The population of Guangzhou is about 13 million, compared with about 11 million in Wuhan.

Too little, too late

The authors said that, in a Wuhan-like scenario, the number of COVID-19 hospitalizations and ICU admissions may overwhelm hospitals, just as it did there—even with strict lockdowns and contact tracing.

"The need for health care resources may be higher in some US cities, where there is a higher prevalence of vulnerable populations (ie, older age and comorbidity) than in Wuhan," they wrote.

They also noted that, when the number of coronavirus patients needing hospitalization in Wuhan exceeded system capacity, they were put into home isolation, spreading the disease as they and their family members sought care at different hospitals.

Outstripping of hospital capacity in Wuhan also led to rationing of healthcare resources such as ventilators, leading to a high case-fatality rate of 4.5%, versus 3.2% for the rest of Hubei province and 0.8% elsewhere in China, where strict lockdown measures were implemented early.

The researchers observed that lockdowns in Wuhan and Guangzhou didn't lead to an immediate reduction in hospital use or the number of critical cases, which peaked a month after Wuhan locked down and 2 weeks after Guangzhou did so.

"This delay reflects the potentially long time from infection to severe and critical condition, as many patients with COVID-19 who eventually require ICU care present initially with only mild symptoms, and an even longer time to discharge or death, resulting in the accumulation of hospitalized cases long after downturns in community spread," they wrote.

The results are similar to data that showed an earlier peak and fewer total cases in US cities that implemented infection-control measures early in the 1918 Spanish flu pandemic, they noted.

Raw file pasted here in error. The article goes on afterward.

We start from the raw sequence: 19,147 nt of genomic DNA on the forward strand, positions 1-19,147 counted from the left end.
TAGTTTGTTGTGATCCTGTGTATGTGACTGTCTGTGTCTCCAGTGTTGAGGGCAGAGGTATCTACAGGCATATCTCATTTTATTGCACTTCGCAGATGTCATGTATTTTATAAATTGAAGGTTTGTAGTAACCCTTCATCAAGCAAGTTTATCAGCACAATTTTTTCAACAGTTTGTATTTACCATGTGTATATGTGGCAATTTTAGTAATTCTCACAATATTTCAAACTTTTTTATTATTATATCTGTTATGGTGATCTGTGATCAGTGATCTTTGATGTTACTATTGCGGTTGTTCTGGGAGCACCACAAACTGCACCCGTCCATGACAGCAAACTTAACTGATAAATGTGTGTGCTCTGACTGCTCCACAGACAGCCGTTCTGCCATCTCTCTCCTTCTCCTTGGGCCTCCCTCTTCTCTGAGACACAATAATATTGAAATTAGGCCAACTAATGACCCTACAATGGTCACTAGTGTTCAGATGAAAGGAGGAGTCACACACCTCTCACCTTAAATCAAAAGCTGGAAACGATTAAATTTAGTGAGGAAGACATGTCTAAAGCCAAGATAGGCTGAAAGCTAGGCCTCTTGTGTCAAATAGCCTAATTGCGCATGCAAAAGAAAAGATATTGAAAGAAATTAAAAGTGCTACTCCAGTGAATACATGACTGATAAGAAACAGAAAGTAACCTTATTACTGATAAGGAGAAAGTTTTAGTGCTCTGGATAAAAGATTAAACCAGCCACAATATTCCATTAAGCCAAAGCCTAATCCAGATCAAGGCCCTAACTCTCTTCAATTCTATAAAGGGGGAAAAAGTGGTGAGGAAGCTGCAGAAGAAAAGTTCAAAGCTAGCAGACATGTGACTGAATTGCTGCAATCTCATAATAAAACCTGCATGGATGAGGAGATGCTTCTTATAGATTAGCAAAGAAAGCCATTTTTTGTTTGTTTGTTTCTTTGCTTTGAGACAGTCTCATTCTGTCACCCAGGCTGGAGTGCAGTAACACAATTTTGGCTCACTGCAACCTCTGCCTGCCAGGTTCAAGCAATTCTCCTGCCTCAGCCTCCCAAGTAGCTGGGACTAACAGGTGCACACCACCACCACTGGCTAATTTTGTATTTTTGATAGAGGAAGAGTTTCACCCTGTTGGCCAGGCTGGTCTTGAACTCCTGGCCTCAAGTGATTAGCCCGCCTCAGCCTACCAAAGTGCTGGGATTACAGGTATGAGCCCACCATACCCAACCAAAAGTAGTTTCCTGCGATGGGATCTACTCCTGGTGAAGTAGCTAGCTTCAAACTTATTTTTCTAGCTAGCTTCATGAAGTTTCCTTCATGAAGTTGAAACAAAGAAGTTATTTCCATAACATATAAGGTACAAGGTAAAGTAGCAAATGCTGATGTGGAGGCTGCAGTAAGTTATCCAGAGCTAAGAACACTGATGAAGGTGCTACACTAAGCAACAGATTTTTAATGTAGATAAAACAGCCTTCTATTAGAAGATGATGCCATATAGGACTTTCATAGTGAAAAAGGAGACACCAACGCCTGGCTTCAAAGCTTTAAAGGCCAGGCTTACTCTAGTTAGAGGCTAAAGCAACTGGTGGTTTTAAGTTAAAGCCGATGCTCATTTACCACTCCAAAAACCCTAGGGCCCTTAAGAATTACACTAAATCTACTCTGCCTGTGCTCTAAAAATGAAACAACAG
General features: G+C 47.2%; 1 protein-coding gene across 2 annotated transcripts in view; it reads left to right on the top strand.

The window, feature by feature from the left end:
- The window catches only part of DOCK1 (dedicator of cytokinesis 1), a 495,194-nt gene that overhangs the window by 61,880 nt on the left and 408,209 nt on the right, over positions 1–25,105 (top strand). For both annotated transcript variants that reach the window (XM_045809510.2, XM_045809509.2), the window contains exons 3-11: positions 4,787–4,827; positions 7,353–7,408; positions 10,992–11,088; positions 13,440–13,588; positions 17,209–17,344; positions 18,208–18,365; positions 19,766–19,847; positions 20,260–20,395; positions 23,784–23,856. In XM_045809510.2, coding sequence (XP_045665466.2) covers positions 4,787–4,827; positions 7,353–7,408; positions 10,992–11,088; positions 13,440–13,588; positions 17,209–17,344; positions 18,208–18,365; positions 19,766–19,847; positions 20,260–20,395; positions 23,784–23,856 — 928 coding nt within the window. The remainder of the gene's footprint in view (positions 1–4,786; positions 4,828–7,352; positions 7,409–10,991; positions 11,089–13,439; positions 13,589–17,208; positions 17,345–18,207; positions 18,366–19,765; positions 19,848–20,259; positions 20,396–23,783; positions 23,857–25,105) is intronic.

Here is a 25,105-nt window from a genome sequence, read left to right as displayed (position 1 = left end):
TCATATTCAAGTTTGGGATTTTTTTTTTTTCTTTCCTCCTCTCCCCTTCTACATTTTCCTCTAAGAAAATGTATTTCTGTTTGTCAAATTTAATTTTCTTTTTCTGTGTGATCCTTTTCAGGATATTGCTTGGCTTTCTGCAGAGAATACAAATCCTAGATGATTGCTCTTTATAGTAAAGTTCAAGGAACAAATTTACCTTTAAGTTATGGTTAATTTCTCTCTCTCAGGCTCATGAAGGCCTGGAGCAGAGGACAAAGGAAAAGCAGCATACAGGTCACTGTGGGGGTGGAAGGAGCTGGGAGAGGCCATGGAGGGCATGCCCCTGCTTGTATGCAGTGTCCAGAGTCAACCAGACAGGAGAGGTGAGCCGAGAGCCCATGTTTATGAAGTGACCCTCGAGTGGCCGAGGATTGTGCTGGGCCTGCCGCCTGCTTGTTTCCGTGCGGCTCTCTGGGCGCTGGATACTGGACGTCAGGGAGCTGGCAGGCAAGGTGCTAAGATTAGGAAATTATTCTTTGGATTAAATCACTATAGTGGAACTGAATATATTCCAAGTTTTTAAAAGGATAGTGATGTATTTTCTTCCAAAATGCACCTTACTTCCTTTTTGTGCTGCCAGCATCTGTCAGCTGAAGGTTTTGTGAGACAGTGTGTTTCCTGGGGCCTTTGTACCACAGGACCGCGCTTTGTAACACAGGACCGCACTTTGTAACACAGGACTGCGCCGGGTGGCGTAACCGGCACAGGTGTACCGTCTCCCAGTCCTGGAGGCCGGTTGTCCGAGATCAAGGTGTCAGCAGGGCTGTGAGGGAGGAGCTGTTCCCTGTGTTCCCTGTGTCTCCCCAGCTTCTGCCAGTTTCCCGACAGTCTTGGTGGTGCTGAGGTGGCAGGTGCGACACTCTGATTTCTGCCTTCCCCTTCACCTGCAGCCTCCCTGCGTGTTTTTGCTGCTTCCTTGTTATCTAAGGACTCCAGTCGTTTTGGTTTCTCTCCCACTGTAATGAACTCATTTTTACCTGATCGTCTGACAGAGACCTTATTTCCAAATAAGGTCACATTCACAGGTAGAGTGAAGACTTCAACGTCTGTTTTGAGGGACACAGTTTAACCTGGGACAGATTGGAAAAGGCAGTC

Danger of lifting public health measures too soon

Coauthor Eric Toner, MD, senior scholar at Johns Hopkins Center for Health Security in Baltimore, said that the United States has already seen a Wuhan-like experience in New York City but, barring premature relaxing of public health measures, probably won't see more.

"Beyond New York, I am hopeful that we won't see anything of that magnitude now; it would be awful if we did," he said. "But I think we may well see mini-Wuhans in small rural communities that have very limited healthcare resources. It wouldn't take a huge number of patients to overwhelm the total capacity."

Calling moves by states to reopen their economies while their COVID-19 cases are still rising "shockingly short-sighted," Toner said public health measures need to stay in place until—barring widespread vaccine distribution—the following are all widely available: rapid testing for symptomatic people, contact tracing and quarantine, and adequate personal protective equipment for healthcare workers.

He said that he doesn't expect to see a summer lull followed by a second wave of COVID-19 in the winter. "In places like New York, the counts will come down, but other communities' cases will be going up," he said. "But overall, in aggregate across the country, we think that we're going to stay at a pretty even level for the foreseeable future."